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Honors Music Festival Culminates in Kurhaus Concert

 OBERWESEL, Germany — Students from 21 DODDS schools in Europe and Bahrain have been tuning their instruments and their voices this week at an annual music festival, preparing for a study-capping concert Thursday at the historic Wiesbaden Kurhaus, where celebrated orchestras and even Elvis Presley have performed.

A total of 160 high school students from Department of Defense Dependents Schools are taking part in the annual DODDS-Europe Honors Music Festival.

"With the love of music that we all have, it just meshes us all more together and it makes us feel sort of like one big family for five days; it's really an amazing feeling," said Incirlik junior Krystal Bowen, who plays French horn.

The voices of the Honor Chorus and the instrumentalists making up the Honor Band were chosen from the more than 400 recorded applications submitted this year, the most ever, according to the festival's project officer, Hope Matthews.

Guest conductors also travel from the United States to help instruct and inspire the musicians. This year, Edith Copley, professor of music and director of choral studies at Northern Arizona University, and Thomas Fraschillo from the University of Southern Mississippi, were the guest conductors for the chorus and band, respectively.

"I know it says brass band, but it needs to be soft," Fraschillo advised the band members during Tuesday rehearsals of Pierre La Plante's "American River Songs."

Despite the seriousness and demand for perfection, conductors also used touches of humor to get their point across.

"I don't need nuclear oboe," Fraschillo quipped to Ramstein freshman Sam Ervin when his C note wasn't coming out clean.

At Chorus rehearsals, Copley's light-hearted approach had the students laughing as much as singing.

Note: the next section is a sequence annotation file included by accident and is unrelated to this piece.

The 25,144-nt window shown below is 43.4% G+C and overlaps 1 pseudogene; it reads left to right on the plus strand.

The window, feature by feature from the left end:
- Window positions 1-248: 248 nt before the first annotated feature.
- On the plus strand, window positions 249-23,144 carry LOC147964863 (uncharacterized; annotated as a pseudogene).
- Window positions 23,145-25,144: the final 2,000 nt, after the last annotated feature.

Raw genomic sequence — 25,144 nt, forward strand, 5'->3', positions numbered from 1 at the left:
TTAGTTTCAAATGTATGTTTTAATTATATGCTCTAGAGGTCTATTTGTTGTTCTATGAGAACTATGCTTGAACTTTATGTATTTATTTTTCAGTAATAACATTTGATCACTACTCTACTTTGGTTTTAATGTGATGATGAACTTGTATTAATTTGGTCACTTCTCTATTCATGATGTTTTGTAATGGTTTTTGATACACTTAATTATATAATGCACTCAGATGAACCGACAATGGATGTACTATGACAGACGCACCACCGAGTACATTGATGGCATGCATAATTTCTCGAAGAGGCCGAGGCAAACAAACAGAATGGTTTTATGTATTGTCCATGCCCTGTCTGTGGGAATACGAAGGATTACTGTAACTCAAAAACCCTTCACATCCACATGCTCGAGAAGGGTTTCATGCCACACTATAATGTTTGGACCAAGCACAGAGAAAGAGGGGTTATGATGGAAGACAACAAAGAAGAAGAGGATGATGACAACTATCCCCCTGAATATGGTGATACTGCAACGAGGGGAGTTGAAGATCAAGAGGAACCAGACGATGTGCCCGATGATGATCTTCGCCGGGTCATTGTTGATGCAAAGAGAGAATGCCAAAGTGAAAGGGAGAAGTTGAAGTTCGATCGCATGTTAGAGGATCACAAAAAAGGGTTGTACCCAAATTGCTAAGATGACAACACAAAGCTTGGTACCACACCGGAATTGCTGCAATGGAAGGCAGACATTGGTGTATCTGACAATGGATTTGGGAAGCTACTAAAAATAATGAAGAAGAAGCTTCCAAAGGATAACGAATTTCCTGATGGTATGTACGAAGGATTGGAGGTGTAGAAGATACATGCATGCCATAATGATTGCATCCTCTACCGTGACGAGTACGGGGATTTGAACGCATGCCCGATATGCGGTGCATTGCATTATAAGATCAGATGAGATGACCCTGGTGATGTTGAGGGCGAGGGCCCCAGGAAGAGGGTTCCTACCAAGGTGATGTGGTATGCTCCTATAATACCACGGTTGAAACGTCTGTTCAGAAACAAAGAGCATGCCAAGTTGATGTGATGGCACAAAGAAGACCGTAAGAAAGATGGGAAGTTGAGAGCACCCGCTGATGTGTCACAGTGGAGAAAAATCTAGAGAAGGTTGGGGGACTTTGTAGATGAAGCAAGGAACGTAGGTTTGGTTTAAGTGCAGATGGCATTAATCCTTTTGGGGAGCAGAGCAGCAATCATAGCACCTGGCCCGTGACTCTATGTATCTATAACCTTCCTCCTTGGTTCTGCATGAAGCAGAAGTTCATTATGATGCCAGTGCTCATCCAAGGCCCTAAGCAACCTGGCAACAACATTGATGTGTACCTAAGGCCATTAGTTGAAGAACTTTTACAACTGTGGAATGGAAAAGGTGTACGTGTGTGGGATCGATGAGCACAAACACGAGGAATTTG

The chorus rehearsed a variety of pieces, including "Dixit Maria" by Hans Leo Hassler and the whimsical "Animal Crackers, vol. II" by Eric Whitacre.

Ramstein senior Spencer Coakwell, who sings tenor in the chorus and plans to attend Brigham Young University to study film, said the variety of songs keeps things interesting.

"Events like this really teach you how to feel the music, which takes it to the next level," Coakwell said.

Brussels senior Claire Rumery, an alto singer with the chorus, who will be attending the University of Northern Colorado where she hopes to study musical theater, can relate, citing her favorite piece the choir is performing this year, the World War I-inspired "Flanders Fields."

"I get into music a lot," Rumery said. "Whenever I'm on stage, I just kind of imagine if that were me and imagine if I was in those shoes of the people who had to go through all the suffering" in the war.

The kid's love for music was evident everywhere, even during breaks, when students continued to sing and practice.

"After rehearsal, the music's just still in your head, so you can't help but to hum it or sing it," said Coakwell.

After days filled with rehearsals, the musicians kept their groove going in the evening, participating in talent shows and dances. They were also treated to performances from military bands.

"A lot of the people I hang out with are sports people, so when I say 'Oh, I can't go to this, I have rehearsal or I have practice,' they don't understand that, in my life, music comes first," Rumery said.